Local 328 Settlement Proposal:

1. Make a public statement as follows:

“OHSU admits that two members of its bargaining team (the VP of Human Resources and a financial consultant) engaged in social-media trolling and unlawful anti-union behavior that impeded the bargaining process and interfered with the rights of AFSCME Local 328’s bargaining-unit employees to engage in protected union activity. OHSU further acknowledges that these behaviors occurred because of a systemic anti-union bias in Human Resources and elsewhere in management. OHSU pledges to work with AFSCME in good faith to address these issues and to adhere to all recommendations arising from an independent investigation agreed upon in mediation with AFSCME Local 328 on October 1.”

This statement will be emailed to every OHSU employee, posted on OHSU Now with comments turned on, and shared to OHSU’s Facebook page.

The verbiage of OHSU’s initial proposed apology/acknowledgement doesn’t differ significantly from the OHSU Now statements previously made by Dr. Jacobs, and thus is wholly inadequate as a remedy. We’re asking for this statement not to embarrass OHSU, but in the hopes that OHSU leadership will sincerely acknowledge that there has been systemic anti-union bias at OHSU and indicate a willingness to change this. If OHSU means it when they say they want to restore trust and rebuild a partnership with Local 328, this is the first step in doing so.

2. Engage Kathryn Dammell to conduct an independent investigation of the conduct of the OHSU bargaining team, Human Resources, and unlawful anti-union behavior at OHSU.

We already know what behavior the two specific members of the OHSU bargaining team engaged in to prompt our ULP complaint, and aren’t interested in a remedy that limits an investigation to just those parties. We feel there is a systemic anti-union bias at OHSU that needs to be investigated. Departments in which there have been issues include but are not limited to: Patient Transportation, Food & Nutrition, Respiratory Therapy, Physical Therapy, Child Life Therapy, Center for Women’s Health, School of Dentistry, and Occupational Health.

3. Pay $25,000 to Local 328 to reimburse our treasury for expenses incurred due to OHSU’s bad-faith bargaining.

We appreciate the offer to augment the hardship fund, but the expenses in question were incurred by our union, not by our membership. Our union’s treasury needs to be compensated for these expenses.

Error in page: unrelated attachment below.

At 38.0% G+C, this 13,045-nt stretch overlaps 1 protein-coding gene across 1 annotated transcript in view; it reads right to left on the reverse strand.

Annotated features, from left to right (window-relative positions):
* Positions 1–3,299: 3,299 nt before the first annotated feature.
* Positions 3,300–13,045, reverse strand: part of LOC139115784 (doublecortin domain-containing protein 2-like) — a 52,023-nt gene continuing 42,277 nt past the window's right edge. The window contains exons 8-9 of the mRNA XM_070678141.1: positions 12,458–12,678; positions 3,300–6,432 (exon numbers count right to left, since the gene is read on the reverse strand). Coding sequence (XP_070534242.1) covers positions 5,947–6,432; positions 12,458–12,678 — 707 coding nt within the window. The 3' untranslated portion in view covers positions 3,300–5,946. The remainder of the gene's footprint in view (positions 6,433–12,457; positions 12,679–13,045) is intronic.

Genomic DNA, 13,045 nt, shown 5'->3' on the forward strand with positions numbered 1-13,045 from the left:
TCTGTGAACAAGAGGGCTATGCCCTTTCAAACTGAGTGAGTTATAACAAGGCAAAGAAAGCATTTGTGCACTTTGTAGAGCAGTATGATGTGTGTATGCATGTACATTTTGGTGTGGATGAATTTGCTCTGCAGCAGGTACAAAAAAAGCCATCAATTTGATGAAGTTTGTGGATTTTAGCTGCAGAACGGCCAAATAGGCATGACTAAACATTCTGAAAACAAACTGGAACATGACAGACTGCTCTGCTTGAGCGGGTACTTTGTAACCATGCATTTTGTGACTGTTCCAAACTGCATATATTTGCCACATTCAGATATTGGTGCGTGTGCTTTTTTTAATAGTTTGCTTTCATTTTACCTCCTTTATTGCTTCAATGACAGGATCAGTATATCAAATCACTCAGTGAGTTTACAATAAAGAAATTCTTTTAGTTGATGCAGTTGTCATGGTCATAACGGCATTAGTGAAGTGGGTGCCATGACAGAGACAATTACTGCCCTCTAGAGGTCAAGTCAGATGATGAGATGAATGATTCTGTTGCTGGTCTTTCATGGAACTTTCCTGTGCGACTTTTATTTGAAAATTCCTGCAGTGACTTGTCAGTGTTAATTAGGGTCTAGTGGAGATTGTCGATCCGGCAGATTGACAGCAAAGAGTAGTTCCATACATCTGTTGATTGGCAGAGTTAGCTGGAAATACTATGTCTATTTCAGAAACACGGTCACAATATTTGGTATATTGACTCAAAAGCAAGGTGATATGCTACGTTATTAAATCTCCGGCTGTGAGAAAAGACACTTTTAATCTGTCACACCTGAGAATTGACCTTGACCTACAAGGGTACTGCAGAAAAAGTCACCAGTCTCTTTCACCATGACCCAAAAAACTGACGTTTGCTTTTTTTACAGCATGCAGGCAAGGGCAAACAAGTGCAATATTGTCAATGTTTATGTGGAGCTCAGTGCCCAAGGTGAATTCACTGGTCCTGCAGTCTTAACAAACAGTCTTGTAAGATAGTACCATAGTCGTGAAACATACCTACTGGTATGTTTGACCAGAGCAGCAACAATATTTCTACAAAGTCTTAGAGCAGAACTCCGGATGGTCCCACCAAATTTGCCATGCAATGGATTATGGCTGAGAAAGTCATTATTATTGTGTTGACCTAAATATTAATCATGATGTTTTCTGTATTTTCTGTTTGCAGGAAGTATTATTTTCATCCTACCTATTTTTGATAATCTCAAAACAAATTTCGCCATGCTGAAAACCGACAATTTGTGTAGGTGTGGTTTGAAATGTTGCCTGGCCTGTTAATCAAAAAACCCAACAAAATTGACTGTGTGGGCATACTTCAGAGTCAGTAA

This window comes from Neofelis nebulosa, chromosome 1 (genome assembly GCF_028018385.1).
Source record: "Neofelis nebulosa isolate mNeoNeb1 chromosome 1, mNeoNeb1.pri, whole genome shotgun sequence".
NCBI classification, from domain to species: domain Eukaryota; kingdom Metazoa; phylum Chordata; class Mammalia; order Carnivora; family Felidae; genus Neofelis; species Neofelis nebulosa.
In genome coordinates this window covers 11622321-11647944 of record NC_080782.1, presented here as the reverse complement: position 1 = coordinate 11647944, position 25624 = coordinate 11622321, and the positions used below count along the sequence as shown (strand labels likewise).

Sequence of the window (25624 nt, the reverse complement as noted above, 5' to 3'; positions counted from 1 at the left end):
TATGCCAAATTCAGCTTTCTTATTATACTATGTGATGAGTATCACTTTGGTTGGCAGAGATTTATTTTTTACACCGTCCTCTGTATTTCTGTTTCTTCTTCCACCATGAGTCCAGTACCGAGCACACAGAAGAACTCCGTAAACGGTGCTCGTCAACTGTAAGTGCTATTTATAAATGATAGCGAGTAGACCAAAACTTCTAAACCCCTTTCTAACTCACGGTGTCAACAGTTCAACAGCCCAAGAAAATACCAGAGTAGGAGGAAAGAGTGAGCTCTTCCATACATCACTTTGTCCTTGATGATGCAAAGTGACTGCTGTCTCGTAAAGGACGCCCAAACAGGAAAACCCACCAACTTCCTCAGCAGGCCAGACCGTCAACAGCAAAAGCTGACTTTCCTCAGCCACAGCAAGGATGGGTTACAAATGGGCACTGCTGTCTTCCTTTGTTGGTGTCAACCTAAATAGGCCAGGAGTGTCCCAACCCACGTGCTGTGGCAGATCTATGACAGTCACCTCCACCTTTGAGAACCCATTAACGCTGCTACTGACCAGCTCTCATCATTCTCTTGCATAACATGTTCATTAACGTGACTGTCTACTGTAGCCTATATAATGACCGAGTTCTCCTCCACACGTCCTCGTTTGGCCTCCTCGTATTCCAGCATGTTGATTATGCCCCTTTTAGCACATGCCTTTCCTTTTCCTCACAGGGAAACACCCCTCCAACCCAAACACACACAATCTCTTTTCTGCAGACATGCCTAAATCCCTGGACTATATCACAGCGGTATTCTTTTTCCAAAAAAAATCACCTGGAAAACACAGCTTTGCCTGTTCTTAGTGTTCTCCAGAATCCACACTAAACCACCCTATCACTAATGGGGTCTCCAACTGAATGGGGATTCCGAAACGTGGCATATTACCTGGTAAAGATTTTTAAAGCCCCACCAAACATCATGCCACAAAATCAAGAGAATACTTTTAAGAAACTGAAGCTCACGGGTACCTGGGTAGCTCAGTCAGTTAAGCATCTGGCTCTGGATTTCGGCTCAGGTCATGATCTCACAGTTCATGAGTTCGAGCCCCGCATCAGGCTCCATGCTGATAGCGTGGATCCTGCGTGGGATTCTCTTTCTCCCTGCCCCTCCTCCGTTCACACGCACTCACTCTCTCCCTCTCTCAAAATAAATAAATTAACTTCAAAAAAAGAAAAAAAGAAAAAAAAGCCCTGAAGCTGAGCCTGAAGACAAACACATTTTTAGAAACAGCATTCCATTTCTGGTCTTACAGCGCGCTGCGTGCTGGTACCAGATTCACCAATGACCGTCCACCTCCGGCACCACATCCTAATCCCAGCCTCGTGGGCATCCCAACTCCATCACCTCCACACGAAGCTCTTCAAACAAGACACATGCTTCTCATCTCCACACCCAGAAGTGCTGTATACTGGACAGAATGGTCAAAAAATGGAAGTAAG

4. Sever the GRU ULP complaint from the Local 328 ULP complaint.

We are two separate bargaining units with different needs, and we don’t want a settlement with Local 328 to have a negative impact on GRU.

Any communication regarding any settlement made on October 1 will occur concurrently; i.e., OHSU will wait to make an announcement until Local 328 is also able to (per the requirement that we give HR a copy of our email communications 48 hours in advance of sending).

GRU Settlement Proposal:

OHSU acknowledges that during bargaining with Graduate Researchers United (GRU), the management bargaining team failed to bargain in good faith as required by law. OHSU apologizes for:

  1. Repeatedly cancelling bargaining;

  2. Adding temporary bargaining members even though this is expressly forbidden by the ground rules agreed to by both parties;

  3. Delaying the bargaining process by refusing to counter GRU proposals in a timely fashion;

  4. Countering GRU proposals with unmodified 328 language;

  5. Backtracking without explanation on mutually-written language during IBB;

  6. Consistently and incorrectly claiming that graduate researchers are not employees;

  7. Repeatedly, flagrantly, and incorrectly claiming that the work graduate employees do for their dissertations does not constitute employment;

  8. Falsely claiming that national law and policy, including that of the NIH and IRS, prohibits recognition of graduate researchers as employees;

  9. Forming a team and allowing a culture to exist in which underhanded tactics thrived, as evidenced by Dan Forbes’s presence on the team;

  10. Forming a team which is incapable of agreeing to articles at the table;

  11. Disseminating false information about the bargaining team to their membership;

  12. Disseminating a misleading FAQ to GRU members about the benefits of union membership and the process of bargaining;